Paper No. 178-9
Presentation Time: 9:30 AM
GSA ENGINEERING GEOLOGY DIVISION’S RICHARD H. JAHNS DISTINGUISHED LECTURER: THE CHALLENGES OF PROVIDING LANDSLIDE INFORMATION DURING AN EMERGENCY RESPONSE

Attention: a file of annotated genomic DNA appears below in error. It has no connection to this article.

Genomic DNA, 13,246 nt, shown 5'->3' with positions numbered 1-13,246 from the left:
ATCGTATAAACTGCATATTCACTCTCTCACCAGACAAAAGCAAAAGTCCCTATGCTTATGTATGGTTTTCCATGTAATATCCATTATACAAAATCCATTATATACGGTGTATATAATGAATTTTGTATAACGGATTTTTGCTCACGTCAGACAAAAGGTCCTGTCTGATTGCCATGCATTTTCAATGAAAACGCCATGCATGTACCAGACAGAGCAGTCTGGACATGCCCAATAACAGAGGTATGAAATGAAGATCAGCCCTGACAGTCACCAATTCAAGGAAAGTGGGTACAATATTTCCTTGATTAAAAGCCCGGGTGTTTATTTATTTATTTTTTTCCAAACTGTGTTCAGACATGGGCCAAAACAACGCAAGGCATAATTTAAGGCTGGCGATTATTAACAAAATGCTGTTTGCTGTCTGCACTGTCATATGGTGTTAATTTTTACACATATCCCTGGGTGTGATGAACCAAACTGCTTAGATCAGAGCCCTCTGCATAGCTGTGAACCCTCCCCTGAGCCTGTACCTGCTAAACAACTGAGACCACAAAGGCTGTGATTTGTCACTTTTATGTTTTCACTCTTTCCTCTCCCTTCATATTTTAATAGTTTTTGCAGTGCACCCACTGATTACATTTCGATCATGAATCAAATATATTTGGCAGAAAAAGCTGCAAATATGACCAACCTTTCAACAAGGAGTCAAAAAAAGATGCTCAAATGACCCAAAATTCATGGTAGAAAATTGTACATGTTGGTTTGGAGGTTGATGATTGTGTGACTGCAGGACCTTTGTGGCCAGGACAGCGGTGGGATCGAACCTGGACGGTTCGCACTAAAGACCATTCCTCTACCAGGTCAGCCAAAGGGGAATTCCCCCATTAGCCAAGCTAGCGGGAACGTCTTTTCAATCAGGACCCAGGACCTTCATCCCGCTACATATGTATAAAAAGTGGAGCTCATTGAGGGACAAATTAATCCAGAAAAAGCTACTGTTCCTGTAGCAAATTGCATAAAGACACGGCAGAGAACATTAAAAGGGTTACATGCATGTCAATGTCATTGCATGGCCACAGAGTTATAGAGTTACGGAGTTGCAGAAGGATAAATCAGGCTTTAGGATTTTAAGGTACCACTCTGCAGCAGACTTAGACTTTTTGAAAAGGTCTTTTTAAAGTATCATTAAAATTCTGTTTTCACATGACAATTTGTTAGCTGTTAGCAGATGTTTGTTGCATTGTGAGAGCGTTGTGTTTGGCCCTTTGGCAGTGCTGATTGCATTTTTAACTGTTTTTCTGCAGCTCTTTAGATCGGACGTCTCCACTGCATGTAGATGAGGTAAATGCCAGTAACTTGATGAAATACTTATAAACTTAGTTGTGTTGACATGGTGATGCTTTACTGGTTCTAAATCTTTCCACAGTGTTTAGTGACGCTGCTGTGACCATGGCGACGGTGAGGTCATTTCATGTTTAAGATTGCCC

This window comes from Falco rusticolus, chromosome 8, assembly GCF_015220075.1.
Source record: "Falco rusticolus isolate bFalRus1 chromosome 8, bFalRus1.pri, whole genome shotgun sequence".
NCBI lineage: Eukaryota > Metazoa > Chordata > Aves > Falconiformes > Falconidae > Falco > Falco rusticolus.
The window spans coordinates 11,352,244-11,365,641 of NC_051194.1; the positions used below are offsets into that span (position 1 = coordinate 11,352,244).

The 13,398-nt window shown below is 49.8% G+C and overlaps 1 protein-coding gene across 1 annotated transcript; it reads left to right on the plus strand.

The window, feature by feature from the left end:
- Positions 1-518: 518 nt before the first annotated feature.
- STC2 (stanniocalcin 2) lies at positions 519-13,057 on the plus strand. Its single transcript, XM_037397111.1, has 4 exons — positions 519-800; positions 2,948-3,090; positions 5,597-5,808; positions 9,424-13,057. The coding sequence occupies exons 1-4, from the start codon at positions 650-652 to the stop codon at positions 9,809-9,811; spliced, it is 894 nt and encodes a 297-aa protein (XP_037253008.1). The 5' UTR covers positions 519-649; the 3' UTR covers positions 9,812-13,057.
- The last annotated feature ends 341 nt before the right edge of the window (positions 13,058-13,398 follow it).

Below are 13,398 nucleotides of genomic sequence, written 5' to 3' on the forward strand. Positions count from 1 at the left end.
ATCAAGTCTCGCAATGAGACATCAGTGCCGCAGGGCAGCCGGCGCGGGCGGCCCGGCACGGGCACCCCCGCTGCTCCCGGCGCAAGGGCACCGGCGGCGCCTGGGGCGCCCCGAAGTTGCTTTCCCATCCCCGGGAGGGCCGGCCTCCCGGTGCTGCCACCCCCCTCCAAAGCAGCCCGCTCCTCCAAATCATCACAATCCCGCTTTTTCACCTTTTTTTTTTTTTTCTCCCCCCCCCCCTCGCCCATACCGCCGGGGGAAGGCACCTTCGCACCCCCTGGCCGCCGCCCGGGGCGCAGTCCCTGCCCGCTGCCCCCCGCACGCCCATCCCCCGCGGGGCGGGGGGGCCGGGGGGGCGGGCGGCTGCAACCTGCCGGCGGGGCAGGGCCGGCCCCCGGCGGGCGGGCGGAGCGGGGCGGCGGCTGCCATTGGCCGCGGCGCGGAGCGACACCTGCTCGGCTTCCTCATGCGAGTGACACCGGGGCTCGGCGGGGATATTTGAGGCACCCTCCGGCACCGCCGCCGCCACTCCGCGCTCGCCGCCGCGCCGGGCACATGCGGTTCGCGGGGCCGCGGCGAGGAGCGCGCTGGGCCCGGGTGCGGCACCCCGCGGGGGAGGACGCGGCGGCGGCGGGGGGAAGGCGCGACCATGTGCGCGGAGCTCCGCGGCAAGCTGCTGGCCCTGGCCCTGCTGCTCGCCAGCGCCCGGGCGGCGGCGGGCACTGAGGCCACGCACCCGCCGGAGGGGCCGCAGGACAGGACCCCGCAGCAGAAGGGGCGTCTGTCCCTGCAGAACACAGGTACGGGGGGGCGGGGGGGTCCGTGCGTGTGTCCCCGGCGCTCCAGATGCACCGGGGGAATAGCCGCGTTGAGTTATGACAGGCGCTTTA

When a destructive landslide occurs, geologists may find themselves being part of a team called as part of an emergency response. Being successful during such a stressful and intense assignment, requires rapid acquisition of necessary geologic information. There are five specific challenges to overcome to be sucessful in this situation. First, you must fully understand and remain focused on the objectives of the mission. Second, the landslide information you develop must be reliable within the context of that mission and be obtainable within a limited time. Third, you must access the landslide area safely when collecting needed data. Fourth, you will be interacting with the people being affected by the landslide, personnel responsible for emergency response actions, and decision-makers. This involves understanding that these audiences may have greater or less familiarity with technical language associated with landslides. Fifth, you must communicate your findings to a variety of audiences either verbally or in a written document. Given the constraints on data collection imposed by an emergeny response situation, you will need to ensure that those individuals you are communicating with understand the levels of uncertainty associated with your findings. Experience with a large landslide event damming a river in Dominica, West Indies in 1997 and a large rock slide which buried a major highway in California in 2006 illustrate strategies for surmounting these challenges.